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Responding to Activism: An Experimental Analysis of Public Relations Strategy Influence on Beliefs, Attitudes, and Behavioral Intentions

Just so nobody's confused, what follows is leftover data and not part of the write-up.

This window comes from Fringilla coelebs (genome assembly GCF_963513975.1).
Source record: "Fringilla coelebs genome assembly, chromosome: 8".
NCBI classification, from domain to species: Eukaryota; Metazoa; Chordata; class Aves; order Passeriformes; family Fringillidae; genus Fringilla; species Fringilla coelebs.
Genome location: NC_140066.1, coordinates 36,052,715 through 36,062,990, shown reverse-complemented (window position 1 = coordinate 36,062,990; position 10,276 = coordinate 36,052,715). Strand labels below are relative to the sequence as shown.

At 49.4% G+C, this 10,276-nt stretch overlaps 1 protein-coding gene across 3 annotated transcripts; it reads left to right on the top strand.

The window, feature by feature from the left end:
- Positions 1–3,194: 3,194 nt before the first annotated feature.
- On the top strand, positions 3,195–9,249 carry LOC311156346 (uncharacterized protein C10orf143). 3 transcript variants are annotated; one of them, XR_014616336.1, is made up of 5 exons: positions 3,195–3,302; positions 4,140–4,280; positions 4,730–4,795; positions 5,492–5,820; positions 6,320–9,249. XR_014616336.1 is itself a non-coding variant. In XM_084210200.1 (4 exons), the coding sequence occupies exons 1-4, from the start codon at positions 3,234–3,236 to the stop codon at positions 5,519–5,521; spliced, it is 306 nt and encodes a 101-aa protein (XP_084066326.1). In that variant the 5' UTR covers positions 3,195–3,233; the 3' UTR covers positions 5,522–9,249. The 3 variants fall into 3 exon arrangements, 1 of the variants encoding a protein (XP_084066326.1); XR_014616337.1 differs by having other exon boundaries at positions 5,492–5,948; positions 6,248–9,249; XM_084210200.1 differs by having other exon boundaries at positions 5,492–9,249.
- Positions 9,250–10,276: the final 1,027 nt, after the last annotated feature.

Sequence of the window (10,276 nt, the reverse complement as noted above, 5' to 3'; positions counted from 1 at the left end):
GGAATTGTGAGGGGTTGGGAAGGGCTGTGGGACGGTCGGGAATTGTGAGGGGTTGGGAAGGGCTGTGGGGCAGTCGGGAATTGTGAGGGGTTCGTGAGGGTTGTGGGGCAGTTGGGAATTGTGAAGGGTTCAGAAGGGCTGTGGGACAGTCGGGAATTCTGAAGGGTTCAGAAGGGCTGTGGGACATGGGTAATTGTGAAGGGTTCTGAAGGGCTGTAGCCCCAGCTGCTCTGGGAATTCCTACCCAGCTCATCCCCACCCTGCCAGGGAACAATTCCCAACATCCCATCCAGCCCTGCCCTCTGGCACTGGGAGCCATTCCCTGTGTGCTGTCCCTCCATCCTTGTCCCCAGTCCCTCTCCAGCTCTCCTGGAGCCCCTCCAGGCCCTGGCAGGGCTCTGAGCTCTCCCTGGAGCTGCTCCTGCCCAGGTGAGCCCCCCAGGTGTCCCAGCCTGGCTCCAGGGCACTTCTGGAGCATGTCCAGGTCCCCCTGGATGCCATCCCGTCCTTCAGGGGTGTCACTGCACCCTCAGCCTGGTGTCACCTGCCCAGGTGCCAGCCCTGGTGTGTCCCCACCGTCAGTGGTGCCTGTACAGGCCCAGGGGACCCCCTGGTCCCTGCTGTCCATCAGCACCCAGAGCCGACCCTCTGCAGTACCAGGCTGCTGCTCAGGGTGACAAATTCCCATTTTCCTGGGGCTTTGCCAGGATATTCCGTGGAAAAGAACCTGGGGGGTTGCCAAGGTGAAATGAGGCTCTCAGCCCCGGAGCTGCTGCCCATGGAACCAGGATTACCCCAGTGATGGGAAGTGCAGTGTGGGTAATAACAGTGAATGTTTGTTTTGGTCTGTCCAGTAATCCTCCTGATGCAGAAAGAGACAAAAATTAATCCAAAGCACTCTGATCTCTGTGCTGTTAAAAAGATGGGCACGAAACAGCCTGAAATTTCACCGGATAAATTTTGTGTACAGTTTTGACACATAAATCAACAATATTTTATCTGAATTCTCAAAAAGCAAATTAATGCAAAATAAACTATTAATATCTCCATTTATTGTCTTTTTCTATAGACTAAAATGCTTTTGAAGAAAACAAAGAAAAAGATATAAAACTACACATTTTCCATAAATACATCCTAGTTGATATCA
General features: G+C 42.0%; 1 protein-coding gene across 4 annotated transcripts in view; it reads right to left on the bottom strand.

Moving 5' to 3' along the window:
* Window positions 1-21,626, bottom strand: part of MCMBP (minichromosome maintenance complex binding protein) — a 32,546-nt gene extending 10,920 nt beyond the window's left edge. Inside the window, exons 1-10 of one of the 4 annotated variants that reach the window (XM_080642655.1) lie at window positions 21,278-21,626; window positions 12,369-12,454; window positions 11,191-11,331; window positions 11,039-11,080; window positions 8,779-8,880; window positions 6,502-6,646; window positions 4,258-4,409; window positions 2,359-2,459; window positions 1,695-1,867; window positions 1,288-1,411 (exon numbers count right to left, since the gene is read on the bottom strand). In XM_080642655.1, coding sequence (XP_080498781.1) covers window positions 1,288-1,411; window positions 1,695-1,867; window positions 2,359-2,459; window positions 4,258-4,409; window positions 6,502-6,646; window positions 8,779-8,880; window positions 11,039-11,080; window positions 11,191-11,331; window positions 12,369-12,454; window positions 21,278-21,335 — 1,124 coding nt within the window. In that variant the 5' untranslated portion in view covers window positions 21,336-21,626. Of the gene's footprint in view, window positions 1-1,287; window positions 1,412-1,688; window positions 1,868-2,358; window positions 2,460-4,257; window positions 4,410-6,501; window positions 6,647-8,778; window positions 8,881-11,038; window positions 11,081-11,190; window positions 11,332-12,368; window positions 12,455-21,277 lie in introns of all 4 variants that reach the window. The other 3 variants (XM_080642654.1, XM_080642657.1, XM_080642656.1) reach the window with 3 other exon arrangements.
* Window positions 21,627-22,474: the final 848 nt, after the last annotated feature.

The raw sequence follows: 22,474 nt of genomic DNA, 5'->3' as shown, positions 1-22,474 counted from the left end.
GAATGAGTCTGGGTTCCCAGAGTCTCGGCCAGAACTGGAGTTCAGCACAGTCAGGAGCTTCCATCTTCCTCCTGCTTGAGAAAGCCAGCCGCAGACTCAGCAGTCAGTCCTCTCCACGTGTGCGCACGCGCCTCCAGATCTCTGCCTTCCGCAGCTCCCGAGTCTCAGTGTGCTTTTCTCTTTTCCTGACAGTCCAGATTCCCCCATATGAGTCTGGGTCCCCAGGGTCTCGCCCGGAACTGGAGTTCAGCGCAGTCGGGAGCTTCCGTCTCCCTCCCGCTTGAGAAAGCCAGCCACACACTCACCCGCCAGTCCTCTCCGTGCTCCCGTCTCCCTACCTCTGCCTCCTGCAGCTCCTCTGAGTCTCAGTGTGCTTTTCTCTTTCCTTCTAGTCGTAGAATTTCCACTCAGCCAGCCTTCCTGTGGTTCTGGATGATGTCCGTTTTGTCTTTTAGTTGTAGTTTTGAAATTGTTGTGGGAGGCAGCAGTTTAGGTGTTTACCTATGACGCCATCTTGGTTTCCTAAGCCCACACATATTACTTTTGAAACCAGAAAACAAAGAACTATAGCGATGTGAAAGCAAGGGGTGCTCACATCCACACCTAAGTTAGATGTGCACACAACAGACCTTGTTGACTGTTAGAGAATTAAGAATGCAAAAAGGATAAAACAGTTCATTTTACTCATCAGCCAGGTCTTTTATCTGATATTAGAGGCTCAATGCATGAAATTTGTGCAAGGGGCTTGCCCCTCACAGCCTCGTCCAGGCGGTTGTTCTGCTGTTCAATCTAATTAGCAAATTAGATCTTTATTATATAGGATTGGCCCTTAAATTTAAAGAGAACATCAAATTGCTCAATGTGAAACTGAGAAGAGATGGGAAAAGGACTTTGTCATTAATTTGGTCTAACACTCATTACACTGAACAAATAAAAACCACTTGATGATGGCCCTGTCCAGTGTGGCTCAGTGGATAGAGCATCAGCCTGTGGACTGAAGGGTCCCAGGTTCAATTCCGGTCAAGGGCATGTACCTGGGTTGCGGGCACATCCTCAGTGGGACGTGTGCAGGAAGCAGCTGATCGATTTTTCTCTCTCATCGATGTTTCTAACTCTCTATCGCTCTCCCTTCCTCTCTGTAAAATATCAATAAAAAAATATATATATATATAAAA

Unformatted Document Text:  Responding to Activism (ICA-15-11621) 11 Research Participants Research participants were recruited from a population of undergraduate students enrolled in an introductory mass communication class at a large Southeastern university. Students received extra credit for participating in this research. The responses of 173 participants were included in data analysis. Of these participants, 44 were male and 129 were female. The average age of participants was 21. Procedures Participants attended one of two research sessions held in a large classroom on campus. After arriving at the classroom, each participant was randomly assigned to one of nine different conditions resulting from a 1x9 factorial. Variation in conditions was achieved through the use of booklets containing various stimulus materials and an instrument designed to measure the variables of interest. At the beginning of each booklet, subjects were provided instructions that included the purpose of the experiment, a brief background statement on the PETA vs. McDonald’s case, and a warning that the images in the booklet contained unsettling depictions of slaughtered animals. To fulfill Institutional Review Board requirements, subjects were given an opportunity to decline participation if they did not wish to view the material. No subject declined participation. Stimulus Material To achieve a 1x9 factorial, eight treatment conditions and one control condition were created. Stimulus material used for the eight treatments included a series of four messages used in PETA’s activist campaign against McDonald’s. The messages were created by PETA and downloaded from PETA’s official Web site (http://www.peta.org/) for use in this research. Subjects were exposed to each PETA message individually (one message per page) and asked to spend approximately 15 seconds viewing the message. The four anti-McDonald’s messages from PETA are shown in Appendix B. Following the four anti-McDonald’s messages from PETA, subjects in the eight treatments were exposed to one of eight different messages from McDonald’s. Seven McDonald’s response messages were created using the public relations strategy definitions discussed in the literature review. An eighth McDonald’s message unrelated to PETA’s activist campaign was created to control for strategy type. All messages featured identical black-and-white images and contained 17 lines of text and 79-81 words. An example of the format used for the McDonald’s response messages is provided in Appendix B. A ninth condition that contained no PETA messages and no McDonald’s message was created as an overall control condition. All nine conditions contained the same instrument used to measure the variables of interest. Twenty booklets were created for each of the nine conditions. A total of 180 booklets were randomly distributed to subjects.